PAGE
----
Play as a Development Mechanism

Tuesday, April 29, 2014

I watch my middle-aged dogs go through the same ritual every day: They stare each other down, locking eyes, and freezing in mid-stride for several seconds. Then, as though an unseen signal has been transmitted, they leap away, tumbling over each other, and playtime begins.

If you’ve ever had a pet, you already know that domesticated animals like to play. In fact, there is pretty clear evidence that all animals play, not just the kittens and puppies on YouTube. Baby elephants slide down muddy hills; ravens snowboard on their bellies; herring gulls play catch in mid-air; even ants and inch worms have been caught at what appears to be playful activity. And if you need a pick-me-up, try watching this elk on a trampoline.

Mystery of play

This behavior, so common across so many species, is something of a mystery to animal behaviorists. You see, from a biological point of view, animals select for behaviors that provide some kind of survival advantage.

So, if everyone is playing, there must something really special about it. We just haven’t been able to prove what it is. And we are far from understanding the mechanism for play in the brain. What trigger makes my dogs agree that it’s playtime?

For years, the assumption was that play was a chance to practice activities that would be helpful in adult life, such as fighting skills or tracking prey. There are two problems with this theory: 1) it has yet to be proven, and 2) it doesn’t explain why adults still engage in play. One scientist tested this theory by tracking early play in meerkats and found no correlation between play and future survival.

This result has been repeated over and over again, as scientists have tried to prove the “value” of play. The very definition of “play” implies that it is an activity with no apparent value or purpose.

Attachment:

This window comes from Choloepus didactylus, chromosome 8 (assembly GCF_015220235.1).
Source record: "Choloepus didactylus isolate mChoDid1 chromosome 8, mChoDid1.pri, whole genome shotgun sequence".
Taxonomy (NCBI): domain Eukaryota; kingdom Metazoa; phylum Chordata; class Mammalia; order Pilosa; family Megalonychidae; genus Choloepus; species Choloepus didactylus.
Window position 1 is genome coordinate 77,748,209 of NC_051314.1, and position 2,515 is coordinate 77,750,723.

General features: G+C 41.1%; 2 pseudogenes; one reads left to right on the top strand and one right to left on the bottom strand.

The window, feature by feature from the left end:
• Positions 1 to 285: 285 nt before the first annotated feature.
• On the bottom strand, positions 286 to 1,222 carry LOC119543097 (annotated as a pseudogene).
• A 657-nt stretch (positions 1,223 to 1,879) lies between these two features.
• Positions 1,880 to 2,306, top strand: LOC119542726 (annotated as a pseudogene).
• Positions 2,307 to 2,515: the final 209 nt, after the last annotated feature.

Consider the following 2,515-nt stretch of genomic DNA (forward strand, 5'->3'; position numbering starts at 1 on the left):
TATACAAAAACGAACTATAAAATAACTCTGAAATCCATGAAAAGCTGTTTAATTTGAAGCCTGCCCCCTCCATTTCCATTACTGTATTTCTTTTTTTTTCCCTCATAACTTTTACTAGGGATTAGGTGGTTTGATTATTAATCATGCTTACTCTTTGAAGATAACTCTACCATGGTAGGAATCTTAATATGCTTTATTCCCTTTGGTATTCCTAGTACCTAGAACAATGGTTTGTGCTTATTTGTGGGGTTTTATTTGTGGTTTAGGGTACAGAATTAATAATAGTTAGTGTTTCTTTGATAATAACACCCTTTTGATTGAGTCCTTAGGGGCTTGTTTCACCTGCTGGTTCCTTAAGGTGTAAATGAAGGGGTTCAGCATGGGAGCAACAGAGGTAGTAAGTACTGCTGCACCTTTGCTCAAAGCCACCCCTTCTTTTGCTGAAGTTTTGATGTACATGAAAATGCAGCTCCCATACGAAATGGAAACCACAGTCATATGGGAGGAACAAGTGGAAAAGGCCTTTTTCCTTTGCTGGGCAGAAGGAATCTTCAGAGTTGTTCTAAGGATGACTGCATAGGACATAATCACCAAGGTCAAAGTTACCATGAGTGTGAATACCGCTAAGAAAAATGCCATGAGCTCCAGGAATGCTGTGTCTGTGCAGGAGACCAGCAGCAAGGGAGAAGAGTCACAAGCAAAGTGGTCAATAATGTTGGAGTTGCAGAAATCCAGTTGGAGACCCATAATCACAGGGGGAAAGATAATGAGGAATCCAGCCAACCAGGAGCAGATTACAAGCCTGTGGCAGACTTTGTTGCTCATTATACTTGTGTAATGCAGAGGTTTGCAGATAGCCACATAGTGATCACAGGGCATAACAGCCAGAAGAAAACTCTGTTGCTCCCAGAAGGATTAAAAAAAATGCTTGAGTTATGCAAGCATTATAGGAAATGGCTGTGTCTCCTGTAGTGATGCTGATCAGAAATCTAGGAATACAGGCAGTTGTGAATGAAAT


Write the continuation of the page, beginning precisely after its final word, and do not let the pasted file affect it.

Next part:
Window of neuroscience

Recently, neuroscience has opened a window on this mysterious behavior. Dr. Stuart Brown has been studying the nature of play using the tools of neuroscience. He traces play all the way back to the “big bang,” when a massive explosion introduced random movement of atomic particles into the universe.


His work makes a compelling, evidence-based case that play begins at birth and enriches survival throughout our lives. He was able to place brain imaging devices on a mother and infant and capture the activity of the right cortex at the moment of mother-baby connection we call “baby talk.” During this process, the cerebellum sends signals to the frontal cortex, stimulating language and cognitive functions.

Implications of play in human capital management

Engaging in play makes physical, positive changes in your brain. You become better at solving problems, improve empathy, recognize patterns, and handle stress. Cancer patients playing a game that lets them “shoot” cancer cells develop a more positive attitude towards their own illness and may improve survival rates.

Play is a natural and important brain activity that enhances performance. Maybe that’s why places like Google and Zappos are considered great places to work. Here are a few suggestions for incorporating play into work: Why Play Matters for Adults.

The next time your pet or child is in a playful mood, join in! You’ll be making new neural connections in the process.

For more on neuroscience applications for human capital, check out the full blog series here.





About the Author
Margie Meacham is an adult learning expert with a master of science in learning technologies and more than 15 years of experience in the field. A self-described “scholar-practitioner,” Margie collaborates with like-minded instructional designers to find practical applications of neuroscience to instructional design. You can follow Margie on LinkedIn, Facebook, and Twitter or visit her website at  
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